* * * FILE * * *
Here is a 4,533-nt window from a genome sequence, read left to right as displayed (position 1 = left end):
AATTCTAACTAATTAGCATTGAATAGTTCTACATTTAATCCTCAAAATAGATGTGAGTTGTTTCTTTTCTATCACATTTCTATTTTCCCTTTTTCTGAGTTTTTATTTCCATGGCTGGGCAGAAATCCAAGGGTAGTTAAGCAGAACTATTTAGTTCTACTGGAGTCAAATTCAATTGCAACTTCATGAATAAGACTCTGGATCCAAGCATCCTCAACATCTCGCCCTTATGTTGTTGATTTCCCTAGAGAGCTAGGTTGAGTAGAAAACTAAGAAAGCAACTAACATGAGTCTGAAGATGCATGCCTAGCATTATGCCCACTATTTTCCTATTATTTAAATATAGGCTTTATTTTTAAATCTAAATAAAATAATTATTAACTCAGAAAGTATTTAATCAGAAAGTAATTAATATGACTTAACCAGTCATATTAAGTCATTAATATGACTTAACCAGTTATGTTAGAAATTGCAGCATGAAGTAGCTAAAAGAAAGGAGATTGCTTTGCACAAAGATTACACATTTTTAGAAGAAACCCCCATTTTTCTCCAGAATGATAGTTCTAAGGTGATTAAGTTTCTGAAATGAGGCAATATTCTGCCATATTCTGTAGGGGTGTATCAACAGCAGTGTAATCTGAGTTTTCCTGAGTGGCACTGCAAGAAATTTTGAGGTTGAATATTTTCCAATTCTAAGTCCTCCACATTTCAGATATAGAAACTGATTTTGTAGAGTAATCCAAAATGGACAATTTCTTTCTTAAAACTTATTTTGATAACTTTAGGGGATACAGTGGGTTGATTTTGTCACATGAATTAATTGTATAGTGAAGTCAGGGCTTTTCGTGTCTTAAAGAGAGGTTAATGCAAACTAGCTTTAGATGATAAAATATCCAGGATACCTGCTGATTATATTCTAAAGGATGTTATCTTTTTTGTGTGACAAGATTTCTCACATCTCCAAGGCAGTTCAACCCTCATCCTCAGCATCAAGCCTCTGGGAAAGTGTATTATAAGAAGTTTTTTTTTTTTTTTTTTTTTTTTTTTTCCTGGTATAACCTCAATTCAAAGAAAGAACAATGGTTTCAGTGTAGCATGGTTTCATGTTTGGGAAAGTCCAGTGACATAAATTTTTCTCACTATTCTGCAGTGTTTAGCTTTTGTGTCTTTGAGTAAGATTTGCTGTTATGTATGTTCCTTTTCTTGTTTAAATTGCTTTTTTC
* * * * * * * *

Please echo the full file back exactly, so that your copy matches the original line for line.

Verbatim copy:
Here is a 4,533-nt window from a genome sequence, read left to right as displayed (position 1 = left end):
AATTCTAACTAATTAGCATTGAATAGTTCTACATTTAATCCTCAAAATAGATGTGAGTTGTTTCTTTTCTATCACATTTCTATTTTCCCTTTTTCTGAGTTTTTATTTCCATGGCTGGGCAGAAATCCAAGGGTAGTTAAGCAGAACTATTTAGTTCTACTGGAGTCAAATTCAATTGCAACTTCATGAATAAGACTCTGGATCCAAGCATCCTCAACATCTCGCCCTTATGTTGTTGATTTCCCTAGAGAGCTAGGTTGAGTAGAAAACTAAGAAAGCAACTAACATGAGTCTGAAGATGCATGCCTAGCATTATGCCCACTATTTTCCTATTATTTAAATATAGGCTTTATTTTTAAATCTAAATAAAATAATTATTAACTCAGAAAGTATTTAATCAGAAAGTAATTAATATGACTTAACCAGTCATATTAAGTCATTAATATGACTTAACCAGTTATGTTAGAAATTGCAGCATGAAGTAGCTAAAAGAAAGGAGATTGCTTTGCACAAAGATTACACATTTTTAGAAGAAACCCCCATTTTTCTCCAGAATGATAGTTCTAAGGTGATTAAGTTTCTGAAATGAGGCAATATTCTGCCATATTCTGTAGGGGTGTATCAACAGCAGTGTAATCTGAGTTTTCCTGAGTGGCACTGCAAGAAATTTTGAGGTTGAATATTTTCCAATTCTAAGTCCTCCACATTTCAGATATAGAAACTGATTTTGTAGAGTAATCCAAAATGGACAATTTCTTTCTTAAAACTTATTTTGATAACTTTAGGGGATACAGTGGGTTGATTTTGTCACATGAATTAATTGTATAGTGAAGTCAGGGCTTTTCGTGTCTTAAAGAGAGGTTAATGCAAACTAGCTTTAGATGATAAAATATCCAGGATACCTGCTGATTATATTCTAAAGGATGTTATCTTTTTTGTGTGACAAGATTTCTCACATCTCCAAGGCAGTTCAACCCTCATCCTCAGCATCAAGCCTCTGGGAAAGTGTATTATAAGAAGTTTTTTTTTTTTTTTTTTTTTTTTTTTTCCTGGTATAACCTCAATTCAAAGAAAGAACAATGGTTTCAGTGTAGCATGGTTTCATGTTTGGGAAAGTCCAGTGACATAAATTTTTCTCACTATTCTGCAGTGTTTAGCTTTTGTGTCTTTGAGTAAGATTTGCTGTTATGTATGTTCCTTTTCTTGTTTAAATTGCTTTTTTC